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SRNA's Darren Thomas Wants Strategy to Lead the Industry

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SRNA's Darren Thomas says domestic manufacturing and imports are both key pieces to the company's overall strategy to serving the North American market.

| Photo Credit: MTD

Darren Thomas may be in the midst of his first year as the leader of Sumitomo Rubber North America Inc. (SRNA), but he says that’s not an indication the tiremaker is changing course.

Thomas, who in January assumed the role of president and CEO following the retirement of Richard Smallwood, says “nothing has changed in our leadership.

“Richard is still very connected to us as a board member. And the team that runs the business on a day-to-day basis, which touches our dealers, (consists of) all the same people — it’s Rick (Brennan), Matt (Leeper), myself, (plus) all our sales people and our marketing people. None of us have changed. Our parent company hasn’t changed. So as far as I’m concerned, for the leadership that the market would see, there is no difference.

“The products that we’re in development of, the strategies we have in place — these are all the same people doing the same jobs. We’ve had some titles change, but in terms of who runs the business, who’s making strategic decisions —  we’re the exact same company we were 24 months ago.”

Thomas acknowledges dealers might feel like the strategy for SRNA’s Falken brand has changed, but that’s not because of a new vision. “Those changes strategically are 100% a result of two things. One is COVID-19. Second is import tariffs and the impact of COVID-19 on freight.”

Those are forces that all tire manufacturers are managing, he says.

But what’s interesting to Thomas is how the tire industry allows external pressures to dictate pricing.

“We are —  as an industry —  oddly enough, heavily influenced by outside commercial pressures. Our willingness as an industry to move on price generally isn’t done out of strategic brand movements. (It’s) done from third-party pressures —  raw materials, freight rates, tariffs.

“If we didn’t have COVID and we didn’t have high freight rates, the business would have been doing its standard supply chain strategies (and) standard brand strategies.

“We all have price benchmarks that we try to index ourselves against and those would have been the prevailing business basis for decisions. But with COVID, all of the sudden freight rates became the prevailing reason we modify price. With tariffs, those impacts become another prevailing reason we modify mix.

“It’s somewhat sad to me as a marketer that most of the brands we see in the marketplace made their substantial moves because of third-party pressures and not because, as a brand, they wanted to be in a different place in the market. It just illustrates, as an industry, our willingness to be bold marketers is somewhat poor.

“I would say the Falken brand is probably one of the brands that has been willing to move in the industry regardless of outside pressures, but we are not immune to the significance of the last 24 months’ pressures. So we find ourselves —  (and) the majority of brands find themselves —  in commercially appropriate price positions today, not necessarily strategically appropriate price positions.”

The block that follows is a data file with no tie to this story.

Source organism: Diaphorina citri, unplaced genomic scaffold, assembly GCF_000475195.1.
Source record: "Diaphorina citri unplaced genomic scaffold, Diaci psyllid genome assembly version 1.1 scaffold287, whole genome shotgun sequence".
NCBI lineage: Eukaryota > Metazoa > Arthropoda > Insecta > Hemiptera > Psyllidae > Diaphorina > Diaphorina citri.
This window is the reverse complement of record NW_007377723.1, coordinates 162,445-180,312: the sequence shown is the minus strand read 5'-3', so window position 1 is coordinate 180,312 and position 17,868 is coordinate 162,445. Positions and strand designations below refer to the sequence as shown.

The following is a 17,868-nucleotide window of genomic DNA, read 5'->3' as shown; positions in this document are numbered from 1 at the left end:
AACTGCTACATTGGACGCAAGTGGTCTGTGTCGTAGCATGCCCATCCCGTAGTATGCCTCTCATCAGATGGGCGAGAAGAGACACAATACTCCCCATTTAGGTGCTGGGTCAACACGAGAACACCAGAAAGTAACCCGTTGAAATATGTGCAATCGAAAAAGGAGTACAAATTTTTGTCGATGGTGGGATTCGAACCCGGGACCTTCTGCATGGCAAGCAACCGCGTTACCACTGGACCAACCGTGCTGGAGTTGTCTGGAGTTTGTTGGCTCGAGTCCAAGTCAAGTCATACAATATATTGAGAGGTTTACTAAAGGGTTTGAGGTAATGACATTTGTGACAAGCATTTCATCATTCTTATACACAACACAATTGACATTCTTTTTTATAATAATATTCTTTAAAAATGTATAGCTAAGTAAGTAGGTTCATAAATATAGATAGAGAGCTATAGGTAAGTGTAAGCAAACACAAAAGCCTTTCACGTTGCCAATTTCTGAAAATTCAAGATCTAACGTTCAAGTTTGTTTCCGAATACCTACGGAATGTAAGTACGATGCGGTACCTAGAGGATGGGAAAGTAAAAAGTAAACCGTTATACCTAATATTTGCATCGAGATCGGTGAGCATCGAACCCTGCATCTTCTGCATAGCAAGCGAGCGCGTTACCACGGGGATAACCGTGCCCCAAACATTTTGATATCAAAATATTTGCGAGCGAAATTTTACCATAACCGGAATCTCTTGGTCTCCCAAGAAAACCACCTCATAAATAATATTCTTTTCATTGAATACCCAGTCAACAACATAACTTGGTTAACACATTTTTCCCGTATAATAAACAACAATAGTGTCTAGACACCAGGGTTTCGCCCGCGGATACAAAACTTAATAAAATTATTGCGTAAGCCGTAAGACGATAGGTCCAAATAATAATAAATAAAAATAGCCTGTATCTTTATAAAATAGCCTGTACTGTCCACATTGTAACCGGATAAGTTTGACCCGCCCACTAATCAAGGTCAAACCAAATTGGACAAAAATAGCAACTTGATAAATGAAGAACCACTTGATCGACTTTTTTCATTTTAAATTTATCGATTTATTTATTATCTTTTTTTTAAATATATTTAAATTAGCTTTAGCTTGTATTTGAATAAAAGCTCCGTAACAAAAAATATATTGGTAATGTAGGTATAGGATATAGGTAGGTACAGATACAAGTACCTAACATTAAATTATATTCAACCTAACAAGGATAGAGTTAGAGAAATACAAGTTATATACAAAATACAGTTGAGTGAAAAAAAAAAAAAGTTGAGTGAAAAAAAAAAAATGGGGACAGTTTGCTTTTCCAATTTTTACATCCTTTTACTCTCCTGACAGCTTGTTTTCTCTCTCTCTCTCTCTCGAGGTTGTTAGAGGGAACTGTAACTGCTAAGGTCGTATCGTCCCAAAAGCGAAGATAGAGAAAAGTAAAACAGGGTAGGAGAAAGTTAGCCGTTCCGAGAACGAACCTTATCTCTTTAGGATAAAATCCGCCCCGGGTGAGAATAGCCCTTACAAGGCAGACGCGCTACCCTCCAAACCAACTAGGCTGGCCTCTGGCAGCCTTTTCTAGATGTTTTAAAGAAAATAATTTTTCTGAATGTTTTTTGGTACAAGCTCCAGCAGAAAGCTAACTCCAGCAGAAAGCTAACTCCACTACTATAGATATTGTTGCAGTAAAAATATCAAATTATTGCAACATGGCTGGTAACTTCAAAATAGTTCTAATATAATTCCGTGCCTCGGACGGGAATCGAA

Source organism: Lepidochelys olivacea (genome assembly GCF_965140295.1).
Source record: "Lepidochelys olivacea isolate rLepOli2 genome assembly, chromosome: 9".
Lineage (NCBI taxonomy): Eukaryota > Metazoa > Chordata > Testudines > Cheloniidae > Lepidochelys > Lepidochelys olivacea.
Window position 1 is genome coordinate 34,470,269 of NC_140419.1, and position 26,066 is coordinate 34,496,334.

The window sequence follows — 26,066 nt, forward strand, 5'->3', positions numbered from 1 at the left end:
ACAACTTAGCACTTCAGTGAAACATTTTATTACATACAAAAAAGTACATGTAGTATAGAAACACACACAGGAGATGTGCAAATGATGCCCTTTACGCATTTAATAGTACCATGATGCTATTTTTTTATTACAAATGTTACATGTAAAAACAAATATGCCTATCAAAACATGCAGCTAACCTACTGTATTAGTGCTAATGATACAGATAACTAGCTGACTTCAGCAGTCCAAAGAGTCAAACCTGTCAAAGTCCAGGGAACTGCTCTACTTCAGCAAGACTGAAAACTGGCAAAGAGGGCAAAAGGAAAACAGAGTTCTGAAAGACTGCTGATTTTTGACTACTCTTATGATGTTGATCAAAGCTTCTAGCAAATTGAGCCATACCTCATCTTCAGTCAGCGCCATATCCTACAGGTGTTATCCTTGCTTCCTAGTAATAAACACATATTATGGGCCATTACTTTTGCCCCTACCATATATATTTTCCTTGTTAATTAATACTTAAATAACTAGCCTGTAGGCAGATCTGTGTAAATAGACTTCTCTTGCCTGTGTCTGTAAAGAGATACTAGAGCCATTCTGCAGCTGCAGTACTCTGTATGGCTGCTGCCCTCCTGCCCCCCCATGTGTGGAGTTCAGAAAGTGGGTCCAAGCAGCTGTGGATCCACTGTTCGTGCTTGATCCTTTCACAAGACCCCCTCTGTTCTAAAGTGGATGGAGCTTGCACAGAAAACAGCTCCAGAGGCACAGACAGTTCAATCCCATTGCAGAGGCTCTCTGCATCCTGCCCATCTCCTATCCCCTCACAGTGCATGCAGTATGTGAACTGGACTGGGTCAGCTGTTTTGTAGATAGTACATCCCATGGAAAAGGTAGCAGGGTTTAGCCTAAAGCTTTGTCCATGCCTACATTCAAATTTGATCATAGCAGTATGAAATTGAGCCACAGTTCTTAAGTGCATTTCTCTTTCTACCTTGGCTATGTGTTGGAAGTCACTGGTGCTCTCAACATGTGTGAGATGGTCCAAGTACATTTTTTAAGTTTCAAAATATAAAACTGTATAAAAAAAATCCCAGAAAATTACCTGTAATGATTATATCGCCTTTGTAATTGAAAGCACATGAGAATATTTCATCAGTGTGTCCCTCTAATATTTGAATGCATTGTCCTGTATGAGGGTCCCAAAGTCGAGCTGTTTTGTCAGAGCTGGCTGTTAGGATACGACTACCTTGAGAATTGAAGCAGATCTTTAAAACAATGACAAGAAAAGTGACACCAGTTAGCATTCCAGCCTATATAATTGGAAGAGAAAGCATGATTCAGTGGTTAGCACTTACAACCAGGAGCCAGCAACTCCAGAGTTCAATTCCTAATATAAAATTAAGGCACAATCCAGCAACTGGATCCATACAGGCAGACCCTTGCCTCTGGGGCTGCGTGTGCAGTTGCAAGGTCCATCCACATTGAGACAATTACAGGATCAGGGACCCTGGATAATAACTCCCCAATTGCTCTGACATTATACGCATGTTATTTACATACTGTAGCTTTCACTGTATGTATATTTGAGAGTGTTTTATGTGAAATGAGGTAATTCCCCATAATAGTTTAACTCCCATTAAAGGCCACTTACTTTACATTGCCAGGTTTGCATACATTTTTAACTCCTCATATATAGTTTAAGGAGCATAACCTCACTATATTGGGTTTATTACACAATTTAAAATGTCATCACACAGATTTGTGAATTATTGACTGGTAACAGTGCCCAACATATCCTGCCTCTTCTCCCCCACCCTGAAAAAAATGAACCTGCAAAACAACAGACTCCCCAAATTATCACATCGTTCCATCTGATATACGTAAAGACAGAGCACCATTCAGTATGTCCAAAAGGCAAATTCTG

Put another way, the marketplace’s priorities have trumped strategic priorities.

Still, Thomas doesn’t think SRNA’s course would be much different than it is today. Take the company’s domestic tire factory in Tonawanda, N.Y., near Buffalo, as an example. Would SRNA’s strategy in Buffalo be different today if outside forces hadn’t steered the world’s economy during the last two years?

“I don’t believe COVID has made a significant change in our Buffalo strategy,” says Thomas, who adds that SRNA needs that plant to be “a relevant profit center,” especially given its unique mix of production for passenger, light truck, medium truck and motorcycle tires — all under one roof.

“Would we like to have more domestic manufacturing? I would say in theory everybody is probably saying that. But in practice, we can list brands that have started North American factories in the last 10 years and not all have been successful.”

Thomas believes North American production is one solution. He also doesn’t expect sky-high freight rates to stick long-term, which means importing tires to the U.S. “is still a very viable strategy.”

That leaves tariffs and Thomas says SRNA expects it can manage and lower its tariffs down to the range of 2% or 3%. In 2021, the rate for Sumitomo Rubber (Thailand) Co. Ltd. was set at 14.62%.

“My personal opinion is (that) a domestic plant is highly beneficial for OE production. A domestic plant gives you an advantage in supply chain. Does a domestic plant give you cost advantage? Over the long term, I’m not so sure. In the short-term, yeah —   after a global pandemic. But if we think global pandemics are going to be a staple of our economic policy, it’s not.”

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